Posted on February 20, 2019 by admin
State Representative Mike France (R-42) was disappointed, but not surprised, that Governor Lamont’s first budget address to the General Assembly included a major policy shift and campaign pledge reversal when he included a policy to toll all vehicles on Connecticut roadways in his budget. The governor’s proposed budget also expanded sales tax to include various professional services, personal services, non-prescription drugs, newspapers and magazines. In addition, Governor Lamont proposed shifting 25% of the state’s annual teachers’ employee retirement fund contribution to local town budgets.
During his campaign, then-candidate Lamont repeatedly said he would toll tractor-trailers only, and that those revenues would sufficient to pay for needed transportation infrastructure improvements. During today’s address, Governor Lamont claimed tolling all vehicles was necessary to fund those same transportation improvements, but that 40% of toll revenue would come from out-of-state drivers. Unfortunately, that’s still a 120% tax increase on Connecticut residents to use the same roads.
“I fully expected Governor Lamont to flip-flop on this issue and, while I’m disappointed he chose to do so, I’m certainly not surprised,” Rep. France said. “Adding tolls to our roadways will cost taxpayers, especially low and middle-income workers, significantly reducing their discretionary income as they struggle to pay their bills and do more with less. In addition, the governor plans to greatly expand the sales tax and increase payroll taxes by another 1/2% to enact paid Family Medical Leave (FMLA). Adding tolls will only serve to multiply the negative effects on the economy and potentially cripple the middle class.”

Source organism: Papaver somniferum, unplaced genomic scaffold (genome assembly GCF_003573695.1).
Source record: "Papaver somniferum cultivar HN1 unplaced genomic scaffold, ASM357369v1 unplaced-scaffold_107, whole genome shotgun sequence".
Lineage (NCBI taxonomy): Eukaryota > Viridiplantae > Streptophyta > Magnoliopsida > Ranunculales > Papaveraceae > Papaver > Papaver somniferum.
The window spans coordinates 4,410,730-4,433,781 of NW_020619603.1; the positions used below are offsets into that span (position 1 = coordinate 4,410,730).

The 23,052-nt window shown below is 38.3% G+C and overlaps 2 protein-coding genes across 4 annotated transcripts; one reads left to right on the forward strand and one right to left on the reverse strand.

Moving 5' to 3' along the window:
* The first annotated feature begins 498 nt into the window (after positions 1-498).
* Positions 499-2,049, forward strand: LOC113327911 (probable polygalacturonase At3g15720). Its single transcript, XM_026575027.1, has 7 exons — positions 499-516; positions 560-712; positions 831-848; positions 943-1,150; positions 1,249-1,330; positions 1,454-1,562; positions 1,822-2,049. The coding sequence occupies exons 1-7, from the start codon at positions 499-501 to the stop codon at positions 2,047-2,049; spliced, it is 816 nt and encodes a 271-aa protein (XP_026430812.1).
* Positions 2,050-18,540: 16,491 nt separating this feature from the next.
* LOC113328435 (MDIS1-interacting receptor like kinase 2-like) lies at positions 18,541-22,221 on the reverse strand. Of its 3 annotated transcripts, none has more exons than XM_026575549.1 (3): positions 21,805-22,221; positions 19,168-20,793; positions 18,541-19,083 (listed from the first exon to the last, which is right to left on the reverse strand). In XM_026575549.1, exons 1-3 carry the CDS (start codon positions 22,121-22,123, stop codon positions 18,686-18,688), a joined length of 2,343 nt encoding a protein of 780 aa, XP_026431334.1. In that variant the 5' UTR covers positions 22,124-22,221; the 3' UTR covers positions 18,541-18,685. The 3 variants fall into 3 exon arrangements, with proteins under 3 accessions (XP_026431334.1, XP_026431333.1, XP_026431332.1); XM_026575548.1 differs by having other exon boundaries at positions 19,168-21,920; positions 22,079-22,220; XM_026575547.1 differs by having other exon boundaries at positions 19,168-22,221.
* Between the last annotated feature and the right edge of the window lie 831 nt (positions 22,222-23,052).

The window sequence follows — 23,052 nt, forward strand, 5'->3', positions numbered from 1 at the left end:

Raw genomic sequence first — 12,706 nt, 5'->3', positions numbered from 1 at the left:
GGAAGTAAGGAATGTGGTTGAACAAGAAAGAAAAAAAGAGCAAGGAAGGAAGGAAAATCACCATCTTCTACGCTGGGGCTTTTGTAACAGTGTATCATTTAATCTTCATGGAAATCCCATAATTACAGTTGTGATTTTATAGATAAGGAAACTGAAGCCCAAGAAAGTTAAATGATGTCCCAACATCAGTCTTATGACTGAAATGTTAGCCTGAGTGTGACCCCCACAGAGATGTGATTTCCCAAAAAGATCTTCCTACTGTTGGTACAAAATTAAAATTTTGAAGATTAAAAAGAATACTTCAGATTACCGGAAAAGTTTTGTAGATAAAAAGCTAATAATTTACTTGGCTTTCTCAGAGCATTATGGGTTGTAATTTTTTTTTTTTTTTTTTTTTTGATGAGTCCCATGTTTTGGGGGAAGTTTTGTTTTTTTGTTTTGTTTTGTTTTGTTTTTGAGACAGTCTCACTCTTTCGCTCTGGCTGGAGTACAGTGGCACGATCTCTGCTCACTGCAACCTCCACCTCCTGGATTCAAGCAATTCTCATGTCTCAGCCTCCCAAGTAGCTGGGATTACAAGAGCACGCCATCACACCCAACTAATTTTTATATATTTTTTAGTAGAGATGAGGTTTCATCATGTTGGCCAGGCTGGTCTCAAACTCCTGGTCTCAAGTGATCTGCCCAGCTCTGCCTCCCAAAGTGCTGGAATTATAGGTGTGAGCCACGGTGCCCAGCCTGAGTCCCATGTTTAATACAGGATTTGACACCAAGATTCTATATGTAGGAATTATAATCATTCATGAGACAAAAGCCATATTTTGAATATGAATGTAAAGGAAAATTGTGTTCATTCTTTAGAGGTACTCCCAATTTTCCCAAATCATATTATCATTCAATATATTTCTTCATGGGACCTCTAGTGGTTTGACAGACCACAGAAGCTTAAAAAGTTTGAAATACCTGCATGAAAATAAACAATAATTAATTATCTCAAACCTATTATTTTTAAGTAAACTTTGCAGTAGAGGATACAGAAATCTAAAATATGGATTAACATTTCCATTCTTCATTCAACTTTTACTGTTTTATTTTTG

Rep. France said he was concerned these new toll revenues would enable diversion of other Special Transportation Fund (STF) revenue in spite of the “lock box” Constitutional amendment. The myth perpetuated by Democrats is that money deposited in the “lock box” would be safe from the account “sweeps,” fiscal gimmicks, and non-transportation related withdrawals that have been historically made to balance bloated and unsustainable state budgets. However, nowhere in the Constitutional amendment are transportation revenue or expenses defined, enabling the legislature to still divert critical transportation funds from the STF.
“For decades, instead of tightening the belt on state spending, the legislature and the governor have taken the easy way out and diverted money from one account to the other to patch holes in the budget,” Rep. France said. “Unfortunately, today’s speech is more of the same. Governor Lamont had a chance to change the way state government operates, cut spending and help taxpayers. Instead, he decided to stay the course and attack the middle class with higher taxes, tolls and increased government spending.”